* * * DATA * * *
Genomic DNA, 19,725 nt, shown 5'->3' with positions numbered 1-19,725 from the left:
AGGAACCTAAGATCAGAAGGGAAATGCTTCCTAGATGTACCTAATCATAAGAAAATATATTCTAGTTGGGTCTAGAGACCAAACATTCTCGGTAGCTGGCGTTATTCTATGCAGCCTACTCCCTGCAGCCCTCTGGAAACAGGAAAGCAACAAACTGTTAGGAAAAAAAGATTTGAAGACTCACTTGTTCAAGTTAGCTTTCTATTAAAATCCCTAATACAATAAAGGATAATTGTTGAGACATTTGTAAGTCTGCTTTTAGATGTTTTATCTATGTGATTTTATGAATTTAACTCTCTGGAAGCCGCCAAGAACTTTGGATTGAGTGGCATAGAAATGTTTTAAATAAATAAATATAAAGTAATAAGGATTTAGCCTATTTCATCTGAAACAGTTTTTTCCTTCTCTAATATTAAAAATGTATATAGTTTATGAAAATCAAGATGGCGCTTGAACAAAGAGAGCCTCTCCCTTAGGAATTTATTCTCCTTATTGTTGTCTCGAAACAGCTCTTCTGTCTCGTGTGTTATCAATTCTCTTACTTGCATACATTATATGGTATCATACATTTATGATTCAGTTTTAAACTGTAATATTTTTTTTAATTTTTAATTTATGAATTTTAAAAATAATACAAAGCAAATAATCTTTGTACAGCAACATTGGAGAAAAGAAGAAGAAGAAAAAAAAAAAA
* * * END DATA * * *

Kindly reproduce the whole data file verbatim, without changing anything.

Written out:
Genomic DNA, 19,725 nt, shown 5'->3' with positions numbered 1-19,725 from the left:
AGGAACCTAAGATCAGAAGGGAAATGCTTCCTAGATGTACCTAATCATAAGAAAATATATTCTAGTTGGGTCTAGAGACCAAACATTCTCGGTAGCTGGCGTTATTCTATGCAGCCTACTCCCTGCAGCCCTCTGGAAACAGGAAAGCAACAAACTGTTAGGAAAAAAAGATTTGAAGACTCACTTGTTCAAGTTAGCTTTCTATTAAAATCCCTAATACAATAAAGGATAATTGTTGAGACATTTGTAAGTCTGCTTTTAGATGTTTTATCTATGTGATTTTATGAATTTAACTCTCTGGAAGCCGCCAAGAACTTTGGATTGAGTGGCATAGAAATGTTTTAAATAAATAAATATAAAGTAATAAGGATTTAGCCTATTTCATCTGAAACAGTTTTTTCCTTCTCTAATATTAAAAATGTATATAGTTTATGAAAATCAAGATGGCGCTTGAACAAAGAGAGCCTCTCCCTTAGGAATTTATTCTCCTTATTGTTGTCTCGAAACAGCTCTTCTGTCTCGTGTGTTATCAATTCTCTTACTTGCATACATTATATGGTATCATACATTTATGATTCAGTTTTAAACTGTAATATTTTTTTTAATTTTTAATTTATGAATTTTAAAAATAATACAAAGCAAATAATCTTTGTACAGCAACATTGGAGAAAAGAAGAAGAAGAAAAAAAAAAAA